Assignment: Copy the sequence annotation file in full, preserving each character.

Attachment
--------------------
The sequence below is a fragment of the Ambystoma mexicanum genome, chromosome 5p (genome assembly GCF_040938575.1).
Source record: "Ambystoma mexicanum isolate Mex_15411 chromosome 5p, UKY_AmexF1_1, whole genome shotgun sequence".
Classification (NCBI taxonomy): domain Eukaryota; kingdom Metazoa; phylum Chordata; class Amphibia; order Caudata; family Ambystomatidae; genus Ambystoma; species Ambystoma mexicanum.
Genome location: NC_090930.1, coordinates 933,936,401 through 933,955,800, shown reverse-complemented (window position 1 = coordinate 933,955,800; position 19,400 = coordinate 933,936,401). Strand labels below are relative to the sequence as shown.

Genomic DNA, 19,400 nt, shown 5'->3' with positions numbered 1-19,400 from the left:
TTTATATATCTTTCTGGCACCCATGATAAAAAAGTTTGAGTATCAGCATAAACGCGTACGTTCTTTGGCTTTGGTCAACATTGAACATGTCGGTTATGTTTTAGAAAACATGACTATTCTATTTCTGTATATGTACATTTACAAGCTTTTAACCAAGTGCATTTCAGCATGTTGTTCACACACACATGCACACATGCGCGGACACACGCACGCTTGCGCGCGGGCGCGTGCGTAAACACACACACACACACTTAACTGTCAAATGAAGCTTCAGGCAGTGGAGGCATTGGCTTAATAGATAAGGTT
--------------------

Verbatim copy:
The sequence below is a fragment of the Ambystoma mexicanum genome, chromosome 5p (genome assembly GCF_040938575.1).
Source record: "Ambystoma mexicanum isolate Mex_15411 chromosome 5p, UKY_AmexF1_1, whole genome shotgun sequence".
Classification (NCBI taxonomy): domain Eukaryota; kingdom Metazoa; phylum Chordata; class Amphibia; order Caudata; family Ambystomatidae; genus Ambystoma; species Ambystoma mexicanum.
Genome location: NC_090930.1, coordinates 933,936,401 through 933,955,800, shown reverse-complemented (window position 1 = coordinate 933,955,800; position 19,400 = coordinate 933,936,401). Strand labels below are relative to the sequence as shown.

Genomic DNA, 19,400 nt, shown 5'->3' with positions numbered 1-19,400 from the left:
TTTATATATCTTTCTGGCACCCATGATAAAAAAGTTTGAGTATCAGCATAAACGCGTACGTTCTTTGGCTTTGGTCAACATTGAACATGTCGGTTATGTTTTAGAAAACATGACTATTCTATTTCTGTATATGTACATTTACAAGCTTTTAACCAAGTGCATTTCAGCATGTTGTTCACACACACATGCACACATGCGCGGACACACGCACGCTTGCGCGCGGGCGCGTGCGTAAACACACACACACACACTTAACTGTCAAATGAAGCTTCAGGCAGTGGAGGCATTGGCTTAATAGATAAGGTT